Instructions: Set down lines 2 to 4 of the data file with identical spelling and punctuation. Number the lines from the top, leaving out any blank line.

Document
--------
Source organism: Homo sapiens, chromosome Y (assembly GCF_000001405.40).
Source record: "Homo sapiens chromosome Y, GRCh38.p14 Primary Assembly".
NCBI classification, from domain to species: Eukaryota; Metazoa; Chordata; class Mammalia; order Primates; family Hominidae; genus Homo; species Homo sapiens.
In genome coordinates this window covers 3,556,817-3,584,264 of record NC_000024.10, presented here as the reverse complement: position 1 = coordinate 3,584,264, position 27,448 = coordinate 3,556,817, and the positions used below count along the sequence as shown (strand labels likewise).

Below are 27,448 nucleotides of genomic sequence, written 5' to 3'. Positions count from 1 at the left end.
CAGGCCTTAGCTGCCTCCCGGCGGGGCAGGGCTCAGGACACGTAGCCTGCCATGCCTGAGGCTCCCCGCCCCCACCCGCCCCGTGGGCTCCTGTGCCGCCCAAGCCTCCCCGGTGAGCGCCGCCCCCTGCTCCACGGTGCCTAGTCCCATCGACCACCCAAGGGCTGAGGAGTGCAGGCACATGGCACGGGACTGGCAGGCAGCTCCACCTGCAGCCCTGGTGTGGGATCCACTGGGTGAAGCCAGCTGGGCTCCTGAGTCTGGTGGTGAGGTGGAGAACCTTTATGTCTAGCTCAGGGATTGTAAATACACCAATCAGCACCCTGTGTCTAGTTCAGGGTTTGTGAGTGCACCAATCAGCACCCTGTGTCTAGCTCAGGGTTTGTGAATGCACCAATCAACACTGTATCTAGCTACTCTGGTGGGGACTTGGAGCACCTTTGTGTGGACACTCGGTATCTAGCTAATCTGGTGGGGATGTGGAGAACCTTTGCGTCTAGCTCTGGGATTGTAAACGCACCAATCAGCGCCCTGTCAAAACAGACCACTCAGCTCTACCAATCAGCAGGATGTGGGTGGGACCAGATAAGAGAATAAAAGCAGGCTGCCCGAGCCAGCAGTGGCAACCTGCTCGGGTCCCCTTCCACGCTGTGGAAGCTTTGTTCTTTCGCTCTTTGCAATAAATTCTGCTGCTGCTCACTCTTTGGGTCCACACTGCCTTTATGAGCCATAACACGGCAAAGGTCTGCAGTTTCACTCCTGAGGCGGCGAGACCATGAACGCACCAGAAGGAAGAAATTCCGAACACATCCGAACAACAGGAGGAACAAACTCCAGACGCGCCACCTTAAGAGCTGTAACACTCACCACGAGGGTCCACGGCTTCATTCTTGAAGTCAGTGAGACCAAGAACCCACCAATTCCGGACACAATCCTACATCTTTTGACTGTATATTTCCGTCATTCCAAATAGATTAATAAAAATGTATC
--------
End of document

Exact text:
Source record: "Homo sapiens chromosome Y, GRCh38.p14 Primary Assembly".
NCBI classification, from domain to species: Eukaryota; Metazoa; Chordata; class Mammalia; order Primates; family Hominidae; genus Homo; species Homo sapiens.
In genome coordinates this window covers 3,556,817-3,584,264 of record NC_000024.10, presented here as the reverse complement: position 1 = coordinate 3,584,264, position 27,448 = coordinate 3,556,817, and the positions used below count along the sequence as shown (strand labels likewise).